The things I’ll ask my stomach to do for food! There are many who will attest to the fact that I’ve put a lot of strange things in my mouth over the years (who hasn’t eaten play dough?), but even I will admit to being a tad negligent when I stepped into Makoto Sushi Bar, in Sydney’s Spanish quarter, for a sushi lunch.
To put this into context, I quite enjoy sushi, sometimes even crave the stuff. But, as someone with a mild seafood allergy, I always make sure I know exactly what is going into my mouth. However, that task was made difficult when I realised I could not decipher the menu before me. Fortunately, not as dangerous as one might think. To date, my sushi-devouring palate has remained quite safe , ordering chicken karaage (Japanese fried chicken, which sounds awfully unhealthy) and things with avocado, but I could see none of that here.
In the heart of Sydney things are always bustling, which is exactly how I found Makoto – full of people who just about had to fall over themselves to get a seat. We were seated relatively quickly. Double-decker sushi plates moved before us, and there was a decent variety, but one thing we did notice was the amount sashimi going around which signalled to me that this place was good for fresh. So there was no better opportunity to extend our palate than now.
Here is what I learned – anago is saltwater eel and unagi is the freshwater variety. I’m sure eel-eating officianados will know the presentation differences of these dishes, but to me, it was all the same – eel. And those things look strange in the water. I took comfort in the fact that it had been lightly barbecued, because there was this tenderness to the meat that made it very appealing. The taste was not at all what I had expected; the flavour was strong, a little bit salty and almost garlicky, but there was this sweetness which came from the fleshy, skin-like bit at the underside of the roll. Definitely unique and worth a try.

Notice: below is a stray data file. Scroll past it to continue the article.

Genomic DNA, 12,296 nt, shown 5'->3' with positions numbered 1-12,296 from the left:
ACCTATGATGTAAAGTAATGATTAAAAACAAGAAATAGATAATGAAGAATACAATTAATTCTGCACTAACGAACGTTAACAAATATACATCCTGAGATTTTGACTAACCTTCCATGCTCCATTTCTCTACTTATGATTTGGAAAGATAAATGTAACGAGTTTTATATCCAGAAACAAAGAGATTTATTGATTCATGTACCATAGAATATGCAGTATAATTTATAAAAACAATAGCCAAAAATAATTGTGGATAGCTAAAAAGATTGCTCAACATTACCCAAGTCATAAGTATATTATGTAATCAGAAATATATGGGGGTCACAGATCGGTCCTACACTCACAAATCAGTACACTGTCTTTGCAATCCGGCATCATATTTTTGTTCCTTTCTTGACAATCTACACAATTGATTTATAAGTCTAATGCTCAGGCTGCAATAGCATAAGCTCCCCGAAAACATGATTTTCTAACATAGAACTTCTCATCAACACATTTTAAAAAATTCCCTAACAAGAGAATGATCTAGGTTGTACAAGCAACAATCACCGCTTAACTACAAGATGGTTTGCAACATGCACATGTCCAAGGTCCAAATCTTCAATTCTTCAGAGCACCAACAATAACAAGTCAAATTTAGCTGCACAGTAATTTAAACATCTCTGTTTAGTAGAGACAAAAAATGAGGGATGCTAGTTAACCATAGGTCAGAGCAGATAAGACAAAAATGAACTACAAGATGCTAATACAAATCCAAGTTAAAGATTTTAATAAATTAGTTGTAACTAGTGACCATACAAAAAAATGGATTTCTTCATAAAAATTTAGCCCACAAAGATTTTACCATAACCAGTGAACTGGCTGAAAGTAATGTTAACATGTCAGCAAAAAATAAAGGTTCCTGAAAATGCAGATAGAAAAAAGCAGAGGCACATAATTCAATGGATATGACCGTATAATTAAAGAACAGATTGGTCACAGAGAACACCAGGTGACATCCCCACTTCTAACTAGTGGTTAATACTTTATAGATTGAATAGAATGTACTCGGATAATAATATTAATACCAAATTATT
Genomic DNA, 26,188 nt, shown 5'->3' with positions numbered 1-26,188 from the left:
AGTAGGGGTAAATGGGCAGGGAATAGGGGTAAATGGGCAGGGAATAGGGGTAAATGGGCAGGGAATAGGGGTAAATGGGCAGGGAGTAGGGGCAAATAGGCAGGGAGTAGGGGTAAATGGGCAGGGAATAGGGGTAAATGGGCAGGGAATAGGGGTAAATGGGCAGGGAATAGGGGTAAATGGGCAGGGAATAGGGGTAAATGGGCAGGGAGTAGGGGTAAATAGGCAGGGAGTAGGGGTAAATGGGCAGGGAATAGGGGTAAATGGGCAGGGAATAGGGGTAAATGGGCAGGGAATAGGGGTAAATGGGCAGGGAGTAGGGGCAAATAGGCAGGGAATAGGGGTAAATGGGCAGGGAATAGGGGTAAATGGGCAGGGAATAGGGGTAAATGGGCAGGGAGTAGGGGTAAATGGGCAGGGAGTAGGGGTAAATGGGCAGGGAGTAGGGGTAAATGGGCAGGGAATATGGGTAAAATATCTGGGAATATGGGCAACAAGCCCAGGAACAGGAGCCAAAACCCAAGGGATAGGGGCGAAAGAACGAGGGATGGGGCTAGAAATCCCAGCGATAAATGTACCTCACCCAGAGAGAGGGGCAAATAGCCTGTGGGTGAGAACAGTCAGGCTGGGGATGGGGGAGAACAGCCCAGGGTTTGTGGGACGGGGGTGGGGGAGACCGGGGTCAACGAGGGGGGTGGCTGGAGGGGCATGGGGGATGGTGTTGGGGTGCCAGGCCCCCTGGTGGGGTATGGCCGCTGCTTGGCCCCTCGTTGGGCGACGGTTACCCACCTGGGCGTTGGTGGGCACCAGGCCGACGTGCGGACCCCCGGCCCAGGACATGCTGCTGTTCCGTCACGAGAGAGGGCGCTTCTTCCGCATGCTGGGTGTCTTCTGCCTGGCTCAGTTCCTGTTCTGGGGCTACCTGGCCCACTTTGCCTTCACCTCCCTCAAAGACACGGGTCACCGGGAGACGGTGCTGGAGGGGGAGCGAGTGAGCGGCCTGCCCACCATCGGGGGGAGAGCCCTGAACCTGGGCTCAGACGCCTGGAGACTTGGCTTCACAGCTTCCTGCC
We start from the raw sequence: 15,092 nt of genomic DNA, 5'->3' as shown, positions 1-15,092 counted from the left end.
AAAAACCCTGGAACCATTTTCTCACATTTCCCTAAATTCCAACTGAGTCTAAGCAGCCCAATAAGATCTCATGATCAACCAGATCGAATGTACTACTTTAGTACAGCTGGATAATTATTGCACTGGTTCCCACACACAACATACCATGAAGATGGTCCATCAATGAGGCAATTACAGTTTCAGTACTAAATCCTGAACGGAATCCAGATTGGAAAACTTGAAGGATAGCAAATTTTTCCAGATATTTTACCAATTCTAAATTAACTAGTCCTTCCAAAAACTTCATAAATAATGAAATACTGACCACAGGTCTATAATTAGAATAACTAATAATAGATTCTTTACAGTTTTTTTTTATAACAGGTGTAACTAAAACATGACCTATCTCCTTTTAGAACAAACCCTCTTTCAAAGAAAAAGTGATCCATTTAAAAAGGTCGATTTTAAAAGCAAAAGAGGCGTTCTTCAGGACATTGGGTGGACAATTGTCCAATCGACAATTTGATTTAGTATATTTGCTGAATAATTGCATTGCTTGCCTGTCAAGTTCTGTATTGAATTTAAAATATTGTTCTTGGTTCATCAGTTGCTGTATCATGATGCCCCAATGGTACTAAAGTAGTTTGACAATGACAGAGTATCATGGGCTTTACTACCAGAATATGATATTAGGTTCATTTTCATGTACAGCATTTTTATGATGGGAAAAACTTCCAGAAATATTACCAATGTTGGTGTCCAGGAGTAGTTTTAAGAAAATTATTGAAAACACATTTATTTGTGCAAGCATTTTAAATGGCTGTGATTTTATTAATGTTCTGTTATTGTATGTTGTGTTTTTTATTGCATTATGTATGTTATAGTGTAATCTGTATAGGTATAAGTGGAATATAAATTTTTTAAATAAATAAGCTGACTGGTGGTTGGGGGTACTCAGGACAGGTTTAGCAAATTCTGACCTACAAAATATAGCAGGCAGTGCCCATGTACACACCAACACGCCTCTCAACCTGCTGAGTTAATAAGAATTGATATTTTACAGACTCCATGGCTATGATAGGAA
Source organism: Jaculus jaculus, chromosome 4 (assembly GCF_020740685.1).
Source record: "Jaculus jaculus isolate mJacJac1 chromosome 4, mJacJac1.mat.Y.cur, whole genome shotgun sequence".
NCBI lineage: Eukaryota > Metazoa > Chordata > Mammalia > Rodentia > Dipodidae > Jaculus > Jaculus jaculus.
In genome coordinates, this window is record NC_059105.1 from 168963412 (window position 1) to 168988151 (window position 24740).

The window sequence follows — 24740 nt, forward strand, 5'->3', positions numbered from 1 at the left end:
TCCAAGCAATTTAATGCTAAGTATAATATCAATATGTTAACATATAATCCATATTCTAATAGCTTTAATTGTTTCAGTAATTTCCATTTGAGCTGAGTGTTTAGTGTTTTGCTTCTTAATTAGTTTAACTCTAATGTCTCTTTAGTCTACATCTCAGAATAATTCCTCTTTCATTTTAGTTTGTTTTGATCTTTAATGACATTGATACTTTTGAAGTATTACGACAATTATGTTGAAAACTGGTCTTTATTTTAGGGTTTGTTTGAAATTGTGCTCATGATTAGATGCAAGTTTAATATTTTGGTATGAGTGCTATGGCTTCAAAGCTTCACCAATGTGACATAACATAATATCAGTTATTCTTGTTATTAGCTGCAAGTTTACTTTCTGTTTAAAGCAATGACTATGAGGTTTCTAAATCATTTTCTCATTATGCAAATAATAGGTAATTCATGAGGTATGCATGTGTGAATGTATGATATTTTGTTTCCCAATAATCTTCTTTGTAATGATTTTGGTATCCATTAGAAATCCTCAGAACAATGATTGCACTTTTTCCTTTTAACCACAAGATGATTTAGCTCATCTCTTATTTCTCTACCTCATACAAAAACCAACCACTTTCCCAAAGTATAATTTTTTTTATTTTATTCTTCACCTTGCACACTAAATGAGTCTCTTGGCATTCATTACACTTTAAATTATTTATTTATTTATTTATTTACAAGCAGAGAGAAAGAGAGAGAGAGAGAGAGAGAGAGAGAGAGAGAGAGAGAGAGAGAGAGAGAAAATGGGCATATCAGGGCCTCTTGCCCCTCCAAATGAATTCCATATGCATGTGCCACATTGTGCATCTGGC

While this sudden burst of ‘brave’ existed I opened up my senses to another oddity on the food scale. South East Asia regularly harvests this stuff, and only about a dozen of the more than 80 different species in the world are fit for human consumption, so I really hoped the ‘Jellyfish Master’ was on his game when I picked a plate of the clear slimy stuff. I’ve been told there is a jellyfish outbreak going on in the waters (one could assume as a result of over-fishing) and to address this potentially devastating ecological issue, more and more jellyfish are being harvested for us to eat.
As a child growing up, my summers were spent on the North Queensland beaches, where jellyfish were reviled for their nasty sting. I couldn’t help but pray a little prayer that I would not be consuming something poisonous by eating the jellyfish tentacles on my plate. Served much like any other sushi roll, with delightful sticky rice, where the jellyfish replaces the fish (or chicken, or beef, or pork) the texture of this dish was as expected; rubbery and wet. What was a surprise was the flavour. Marinated in soy sauce and vinegar with a hint of chili or ginger, the jellyfish seemed to absorb those flavours, making it not at all an unfavourable experience.
As far as sushi goes, Makoto is definitely a place to put on your map. It was exciting to watch the chefs behind the counter prepare the fresh sushi and sashimi for customers; working hard to keep abreast of the flurry of orders coming in an out, service was incredibly attentive, and plate prices were pretty reasonable all things considered.
Overall rating: 3.5 out of 5
Makoto Sushi Bar details:
Address – 119 Liverpool Street, Sydney NSW (Spanish quater)
Food – Japanese, Sushi
Drink – Licensed
Prices – Sushi/sashimi plates from $2.60 – $6.60
Makoto Sushi Bay is open Monday to Friday from 11.30am-2.30pm and Saturday to Sunday from 12pm-3pm for lunch. They are also open Monday to Sunday from 5.30pm-10pm for dinner.Telephone 02 9283 6767 for further information.